BLM order shutters stacked deck

Secretary of the Interior Ryan Zinke did rural Eastern Washington residents a big favor last week by suspending all resource advisory committees to the Bureau of Land Management nationwide.

But you wouldn’t know that from watching the television news or by listening to whiny big-city liberals and their big-money donors. And you wouldn't know it if you listen to westside Sens. Maria Cantwell and Patty Murray/

If you only listened to them, you’d think your conduit to input on use of public-owned land managed by the BLM had been shut off. You’d think the few voices you had speaking on your behalf were suddenly silenced during decisions on how best to use public land.

Nothing could be further from the truth as you likely didn’t have that voice to begin with.

The BLM has exactly one committee contributing to decisions on land use in our part of the state. And the Eastern Washington Resource Advisory Committee deck is stacked against rural residents who may work and recreate on the land.

I know. Charter documents for the agency’s resource advisory committees proclaim they were formed to give residents an equal opportunity for input on environmental, commercial, recreational and other uses. But one look at the makeup of the board covering our part of the world will change your opinion.

With just a little research, you’ll find enough information on only one member who is actually protecting the public right to use the land it owns and employs the BLM to manage. Most of the rest are stacked in favor of environmental causes.

Out of 15 members, the lone voice we appear to have defending Eastern Washington ruralites belongs to attorney Alexander Mackie. While I couldn’t actually find much about his personal views on public land use, I did find many cases in which he defended local municipalities and others from overzealous growth management actions.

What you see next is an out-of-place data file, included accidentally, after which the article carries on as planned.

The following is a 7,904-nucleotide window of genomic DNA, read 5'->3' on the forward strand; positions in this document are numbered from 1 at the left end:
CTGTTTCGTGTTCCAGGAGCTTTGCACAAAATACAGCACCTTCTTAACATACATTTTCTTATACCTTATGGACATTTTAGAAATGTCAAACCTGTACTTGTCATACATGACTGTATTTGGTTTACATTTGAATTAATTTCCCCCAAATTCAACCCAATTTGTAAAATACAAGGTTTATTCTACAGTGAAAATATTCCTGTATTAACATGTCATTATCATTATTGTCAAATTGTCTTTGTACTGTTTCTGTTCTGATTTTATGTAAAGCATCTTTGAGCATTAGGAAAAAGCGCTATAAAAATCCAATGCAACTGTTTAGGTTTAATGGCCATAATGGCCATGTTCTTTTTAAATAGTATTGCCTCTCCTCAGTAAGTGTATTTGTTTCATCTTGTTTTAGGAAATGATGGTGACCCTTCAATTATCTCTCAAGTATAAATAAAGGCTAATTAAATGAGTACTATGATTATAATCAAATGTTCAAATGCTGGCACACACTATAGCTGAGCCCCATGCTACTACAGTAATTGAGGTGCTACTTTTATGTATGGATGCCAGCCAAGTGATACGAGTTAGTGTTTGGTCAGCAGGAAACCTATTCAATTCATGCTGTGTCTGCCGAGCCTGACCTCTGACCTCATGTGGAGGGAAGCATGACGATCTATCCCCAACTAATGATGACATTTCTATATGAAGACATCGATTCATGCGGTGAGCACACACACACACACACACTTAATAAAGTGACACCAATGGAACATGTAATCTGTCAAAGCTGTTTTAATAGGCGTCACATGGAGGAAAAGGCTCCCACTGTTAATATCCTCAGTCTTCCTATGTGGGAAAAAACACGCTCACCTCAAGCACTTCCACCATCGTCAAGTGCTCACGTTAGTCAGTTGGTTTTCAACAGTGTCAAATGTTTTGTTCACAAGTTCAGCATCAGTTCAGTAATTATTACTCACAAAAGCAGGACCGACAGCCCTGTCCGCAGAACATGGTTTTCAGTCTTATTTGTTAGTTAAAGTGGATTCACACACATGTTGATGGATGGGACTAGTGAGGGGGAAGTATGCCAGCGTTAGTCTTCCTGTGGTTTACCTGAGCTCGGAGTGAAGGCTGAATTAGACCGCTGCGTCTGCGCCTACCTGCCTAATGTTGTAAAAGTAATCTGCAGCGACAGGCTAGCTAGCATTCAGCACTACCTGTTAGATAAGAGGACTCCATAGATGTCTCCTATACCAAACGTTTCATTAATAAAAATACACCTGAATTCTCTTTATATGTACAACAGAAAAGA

As for Eastern Washington’s other 14 members, not surprisingly they are weighted heavily in favor of environmental activists. Generally speaking, that means most would prevent you and me from riding ATVs on trails, oppose grazing and generally make the land off-limits.

At least three state employees are on the committee list.

The state Department of Natural Resources Columbia Basin District Manager Brent Billingsley is listed as the committee member representing grazing interests. Why isn’t a rancher with a vested interest in grazing access representing grazing interests?

There’s Adam Hein from the state Department of Ecology, an agency which is charged with regulating farmers and ranchers, among others. And how about Department of Natural Resources biologist Michael Ritter, who has used his position to voice opposition to projects like windfarms in the White Salmon area because of a few bats or birds.

Then there are a couple westsiders who moved east.

Paul Lindholdt is on the committee to represent academia on land-use decisions. I’m not sure why we need someone to represent the university system on this panel. Regardless, his position on Eastern Washington issues is clearly anti-agriculture — he’s the author of “Washington wipes out a wolf pack.” Needless to say, he’s from Seattle, but moved east. And he’s not the only one.

Mary Morgan, a real estate broker in Kittitas County, is also on the board. Originally from Orcas Island, she touts her efforts to preserve public lands. In layman terms, she would lock down land use to drive up real estate values and prices.

The board also has a couple others who likely oppose commercial use and maybe motorized and other uses of BLM-managed land. Richard O’Dell is listed only as an “environmental” member of the board, and Paul Mellick represents “dispersed recreation interests.” Ken Carmichael is on the board representing groups protecting wild horses and burros, groups that typically oppose rounding up overpopulated herds because they damage nearby crops.

That leaves just a few members who may or may not support the traditional commercial use and recreation of ruralites on public lands.

Given the makeup of the board, rural residents’ opinions of how to use BLM-managed lands has over the years most likely fallen on deaf ears. And the fact Sens. Murray and Cantwell are unhinged over the decision to temporarily suspend advisory boards only makes my point.

As a rural resident myself, I’m happy to see the almost incestuous relationship between environmental activists and their control of advisory boards put temporarily on hold and reviewed. When the committees are reinstated, maybe they will be more representative of the people and areas they are supposed to represent.

— Roger Harnack is the editor and publisher of The Daily Sun. Email him at


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